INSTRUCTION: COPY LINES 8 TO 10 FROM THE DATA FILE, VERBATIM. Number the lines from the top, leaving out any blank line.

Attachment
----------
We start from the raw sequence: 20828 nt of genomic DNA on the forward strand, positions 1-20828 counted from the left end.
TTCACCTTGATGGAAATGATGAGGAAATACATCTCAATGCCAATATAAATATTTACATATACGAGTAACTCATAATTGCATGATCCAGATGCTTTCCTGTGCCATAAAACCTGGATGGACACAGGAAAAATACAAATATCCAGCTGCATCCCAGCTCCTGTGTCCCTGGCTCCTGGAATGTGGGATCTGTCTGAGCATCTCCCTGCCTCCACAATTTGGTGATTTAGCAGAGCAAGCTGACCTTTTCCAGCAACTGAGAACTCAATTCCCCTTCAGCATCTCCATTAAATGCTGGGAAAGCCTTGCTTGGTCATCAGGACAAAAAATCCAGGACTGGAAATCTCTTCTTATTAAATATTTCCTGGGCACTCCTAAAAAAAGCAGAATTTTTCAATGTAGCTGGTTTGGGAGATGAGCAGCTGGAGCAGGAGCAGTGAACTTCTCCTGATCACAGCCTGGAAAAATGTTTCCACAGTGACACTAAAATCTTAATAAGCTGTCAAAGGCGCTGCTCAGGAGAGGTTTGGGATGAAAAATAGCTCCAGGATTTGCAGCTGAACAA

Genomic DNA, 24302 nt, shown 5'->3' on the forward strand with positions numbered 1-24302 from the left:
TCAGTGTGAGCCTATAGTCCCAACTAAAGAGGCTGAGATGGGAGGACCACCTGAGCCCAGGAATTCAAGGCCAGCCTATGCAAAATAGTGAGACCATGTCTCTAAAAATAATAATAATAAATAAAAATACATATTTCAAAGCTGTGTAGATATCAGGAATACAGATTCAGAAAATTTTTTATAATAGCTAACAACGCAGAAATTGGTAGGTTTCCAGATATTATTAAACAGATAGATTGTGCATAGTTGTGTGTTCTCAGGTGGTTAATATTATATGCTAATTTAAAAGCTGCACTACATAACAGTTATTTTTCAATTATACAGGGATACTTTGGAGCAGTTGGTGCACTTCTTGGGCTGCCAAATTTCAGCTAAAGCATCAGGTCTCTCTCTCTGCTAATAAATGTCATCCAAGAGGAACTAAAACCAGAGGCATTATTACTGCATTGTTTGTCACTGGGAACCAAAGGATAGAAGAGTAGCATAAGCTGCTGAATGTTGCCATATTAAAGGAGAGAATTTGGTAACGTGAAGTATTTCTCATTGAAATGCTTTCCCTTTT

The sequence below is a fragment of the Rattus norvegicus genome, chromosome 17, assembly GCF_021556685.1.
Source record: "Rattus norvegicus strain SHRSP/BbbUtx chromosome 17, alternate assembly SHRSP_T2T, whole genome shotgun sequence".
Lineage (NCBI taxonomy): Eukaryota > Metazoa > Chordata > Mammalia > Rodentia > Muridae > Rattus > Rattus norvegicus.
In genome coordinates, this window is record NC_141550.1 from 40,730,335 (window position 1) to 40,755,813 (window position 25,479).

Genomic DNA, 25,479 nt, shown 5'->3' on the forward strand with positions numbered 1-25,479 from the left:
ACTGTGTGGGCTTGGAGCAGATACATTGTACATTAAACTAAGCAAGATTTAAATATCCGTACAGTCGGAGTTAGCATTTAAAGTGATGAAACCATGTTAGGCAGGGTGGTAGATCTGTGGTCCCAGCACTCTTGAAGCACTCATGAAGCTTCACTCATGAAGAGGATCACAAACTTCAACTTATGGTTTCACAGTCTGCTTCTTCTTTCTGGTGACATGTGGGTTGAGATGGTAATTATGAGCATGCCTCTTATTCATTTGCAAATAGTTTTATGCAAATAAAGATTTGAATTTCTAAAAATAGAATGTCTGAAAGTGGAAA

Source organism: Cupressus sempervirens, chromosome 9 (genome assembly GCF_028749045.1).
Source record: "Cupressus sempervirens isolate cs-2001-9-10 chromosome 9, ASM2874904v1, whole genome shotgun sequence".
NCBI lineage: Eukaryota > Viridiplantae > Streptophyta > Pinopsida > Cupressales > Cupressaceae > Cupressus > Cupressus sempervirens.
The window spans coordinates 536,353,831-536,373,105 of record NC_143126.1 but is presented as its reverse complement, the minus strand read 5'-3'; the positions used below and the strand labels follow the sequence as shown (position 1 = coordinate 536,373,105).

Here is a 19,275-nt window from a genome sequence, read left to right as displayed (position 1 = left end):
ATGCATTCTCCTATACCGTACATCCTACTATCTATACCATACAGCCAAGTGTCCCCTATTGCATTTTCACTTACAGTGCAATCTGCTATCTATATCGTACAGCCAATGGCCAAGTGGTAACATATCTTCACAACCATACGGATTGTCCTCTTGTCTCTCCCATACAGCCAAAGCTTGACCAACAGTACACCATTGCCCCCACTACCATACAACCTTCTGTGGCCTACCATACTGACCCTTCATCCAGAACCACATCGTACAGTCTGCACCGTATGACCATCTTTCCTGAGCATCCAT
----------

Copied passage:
In genome coordinates, this window is record NC_141550.1 from 40,730,335 (window position 1) to 40,755,813 (window position 25,479).

Genomic DNA, 25,479 nt, shown 5'->3' on the forward strand with positions numbered 1-25,479 from the left:
ACTGTGTGGGCTTGGAGCAGATACATTGTACATTAAACTAAGCAAGATTTAAATATCCGTACAGTCGGAGTTAGCATTTAAAGTGATGAAACCATGTTAGGCAGGGTGGTAGATCTGTGGTCCCAGCACTCTTGAAGCACTCATGAAGCTTCACTCATGAAGAGGATCACAAACTTCAACTTATGGTTTCACAGTCTGCTTCTTCTTTCTGGTGACATGTGGGTTGAGATGGTAATTATGAGCATGCCTCTTATTCATTTGCAAATAGTTTTATGCAAATAAAGATTTGAATTTCTAAAAATAGAATGTCTGAAAGTGGAAA